Symptoms of Corona Virus /COVID-19
According to the WHO, the most common symptoms of COVID-19 are fever, tiredness and a dry cough. Some patients may also have a runny nose, sore throat, nasal congestion and aches and pains or diarrhoea. Some people report losing their sense of taste and/or smell. About 80% of people who get COVID-19 experience a mild case – about as serious as a regular cold – and recover without needing any special treatment.
About one in six people, the WHO says, become seriously ill. The elderly and people with underlying medical problems such as high blood pressure, heart problems or diabetes, or chronic respiratory conditions, are at a greater risk of serious illness from COVID-19.
In the UK, the National Health Service (NHS) has identified the specific symptoms to look for as experiencing either:
- A high temperature – you feel hot to touch on your chest or back.
- A new continuous cough – this means you have started coughing repeatedly.
As this is viral pneumonia, antibiotics are of no use. The antiviral drugs we have against flu will not work, and there is currently no vaccine. Recovery depends on the strength of the immune system.
Prevention From Corona Virus /COVID-19
The best way to prevent the spread of infection is to avoid or limit contact with people who are showing symptoms of COVID-19 or any respiratory infection.
The next best thing you can do is practice good hygiene and social distancing to prevent bacteria and viruses from spreading.
Treatment of Corona Virus /COVID-19
Most people who become ill with COVID-19 will be able to recover at home. No specific treatments for COVID-19 exist right now. But some of the same things you do to feel better if you have the flu — getting enough rest, staying well hydrated, and taking medications to relieve fever and aches and pains — also help with Corona Virus /COVID-19.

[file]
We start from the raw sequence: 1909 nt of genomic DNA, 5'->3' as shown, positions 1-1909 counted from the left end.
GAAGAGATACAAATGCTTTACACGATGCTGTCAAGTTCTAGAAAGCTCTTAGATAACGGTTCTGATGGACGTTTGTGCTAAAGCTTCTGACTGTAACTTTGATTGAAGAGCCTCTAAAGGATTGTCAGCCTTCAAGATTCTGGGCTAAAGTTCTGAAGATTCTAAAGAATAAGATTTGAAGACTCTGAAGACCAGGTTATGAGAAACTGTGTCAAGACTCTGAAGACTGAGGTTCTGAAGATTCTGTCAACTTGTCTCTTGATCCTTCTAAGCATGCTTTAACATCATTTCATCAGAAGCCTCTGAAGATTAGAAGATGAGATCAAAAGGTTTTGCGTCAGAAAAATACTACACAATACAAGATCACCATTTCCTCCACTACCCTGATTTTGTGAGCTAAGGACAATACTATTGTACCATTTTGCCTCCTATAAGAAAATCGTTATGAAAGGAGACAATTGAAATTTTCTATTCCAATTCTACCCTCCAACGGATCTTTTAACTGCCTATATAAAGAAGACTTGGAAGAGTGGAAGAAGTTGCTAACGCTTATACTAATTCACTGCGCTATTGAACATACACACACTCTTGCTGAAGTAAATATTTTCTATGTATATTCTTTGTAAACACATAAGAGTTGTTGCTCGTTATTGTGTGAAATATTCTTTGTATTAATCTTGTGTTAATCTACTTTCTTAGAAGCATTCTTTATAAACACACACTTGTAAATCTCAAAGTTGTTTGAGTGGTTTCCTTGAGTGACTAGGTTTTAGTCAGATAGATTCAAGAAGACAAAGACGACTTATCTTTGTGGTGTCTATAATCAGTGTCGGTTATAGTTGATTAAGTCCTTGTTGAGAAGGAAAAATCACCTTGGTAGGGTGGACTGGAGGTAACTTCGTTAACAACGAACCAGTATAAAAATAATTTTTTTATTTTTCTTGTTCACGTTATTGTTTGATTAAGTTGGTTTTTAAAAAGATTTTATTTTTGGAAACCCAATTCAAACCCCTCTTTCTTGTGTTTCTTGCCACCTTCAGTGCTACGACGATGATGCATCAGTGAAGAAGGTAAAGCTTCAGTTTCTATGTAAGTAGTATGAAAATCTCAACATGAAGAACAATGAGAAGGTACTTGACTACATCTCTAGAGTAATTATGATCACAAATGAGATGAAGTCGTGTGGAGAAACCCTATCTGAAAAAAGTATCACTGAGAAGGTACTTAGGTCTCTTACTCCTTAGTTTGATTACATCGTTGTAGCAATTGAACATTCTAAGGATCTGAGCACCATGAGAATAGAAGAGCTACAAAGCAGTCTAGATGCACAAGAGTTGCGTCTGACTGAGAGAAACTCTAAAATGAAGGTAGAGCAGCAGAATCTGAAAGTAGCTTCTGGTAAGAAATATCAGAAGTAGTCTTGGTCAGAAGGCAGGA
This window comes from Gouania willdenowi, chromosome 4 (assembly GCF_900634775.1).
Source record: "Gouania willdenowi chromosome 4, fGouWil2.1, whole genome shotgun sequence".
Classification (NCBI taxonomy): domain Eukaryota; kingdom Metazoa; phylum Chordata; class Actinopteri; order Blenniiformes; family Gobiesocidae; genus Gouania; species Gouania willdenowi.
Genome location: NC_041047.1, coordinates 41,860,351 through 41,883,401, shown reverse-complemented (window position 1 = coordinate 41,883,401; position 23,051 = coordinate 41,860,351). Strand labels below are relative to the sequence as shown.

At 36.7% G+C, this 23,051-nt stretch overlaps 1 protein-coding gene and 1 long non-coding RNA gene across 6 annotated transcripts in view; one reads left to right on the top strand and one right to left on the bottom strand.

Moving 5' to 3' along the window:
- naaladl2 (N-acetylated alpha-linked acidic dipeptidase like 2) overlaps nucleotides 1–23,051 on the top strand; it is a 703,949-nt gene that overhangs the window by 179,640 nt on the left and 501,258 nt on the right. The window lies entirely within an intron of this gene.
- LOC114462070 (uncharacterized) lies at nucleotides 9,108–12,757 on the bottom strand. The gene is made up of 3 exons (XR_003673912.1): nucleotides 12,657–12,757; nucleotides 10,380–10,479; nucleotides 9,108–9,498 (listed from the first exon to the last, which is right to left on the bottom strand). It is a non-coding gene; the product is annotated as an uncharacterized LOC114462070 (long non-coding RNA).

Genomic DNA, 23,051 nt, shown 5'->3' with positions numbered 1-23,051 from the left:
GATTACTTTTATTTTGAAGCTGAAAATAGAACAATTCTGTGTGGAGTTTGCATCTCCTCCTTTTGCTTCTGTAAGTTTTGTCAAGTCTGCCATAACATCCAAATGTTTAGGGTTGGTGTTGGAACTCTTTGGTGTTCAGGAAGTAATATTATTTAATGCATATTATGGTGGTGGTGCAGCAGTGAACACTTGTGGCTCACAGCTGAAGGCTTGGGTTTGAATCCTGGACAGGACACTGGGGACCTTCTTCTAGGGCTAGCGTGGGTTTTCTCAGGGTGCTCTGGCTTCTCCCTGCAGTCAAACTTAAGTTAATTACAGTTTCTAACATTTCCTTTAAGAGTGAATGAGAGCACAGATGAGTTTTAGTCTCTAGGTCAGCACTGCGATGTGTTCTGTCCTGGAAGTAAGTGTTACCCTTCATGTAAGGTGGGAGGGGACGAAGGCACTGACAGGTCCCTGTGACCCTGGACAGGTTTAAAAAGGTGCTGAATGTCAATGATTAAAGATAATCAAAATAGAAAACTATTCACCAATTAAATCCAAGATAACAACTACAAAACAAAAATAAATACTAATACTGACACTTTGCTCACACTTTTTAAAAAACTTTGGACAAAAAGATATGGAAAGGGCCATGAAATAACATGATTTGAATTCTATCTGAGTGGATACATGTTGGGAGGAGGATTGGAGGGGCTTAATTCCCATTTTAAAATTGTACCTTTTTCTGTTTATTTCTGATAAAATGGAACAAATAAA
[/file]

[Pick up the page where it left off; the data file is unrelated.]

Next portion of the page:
In the meantime, scientists are working hard to develop effective treatments. Therapies that are under investigation include drugs that have been used to treat malaria and autoimmune diseases; antiviral drugs that were developed for other viruses, and antibodies from people who have recovered from COVID-19.
Impact on online shopping
As news of COVID-19 spread and as it was officially declared a pandemic by the World Health Organization, people responded by stocking up. They bought out medical supplies like hand sanitizer and masks and household essentials like toilet paper and bread. Soon, both brick-and-mortar and online stores were struggling to keep up with demand, and price gouging for supplies became rampant.
people all around the world have started stocking up upon medicines and even toilet papers. people have stormed on online stores for buying purposes as for them it’s the best way to shop while being in quarantine.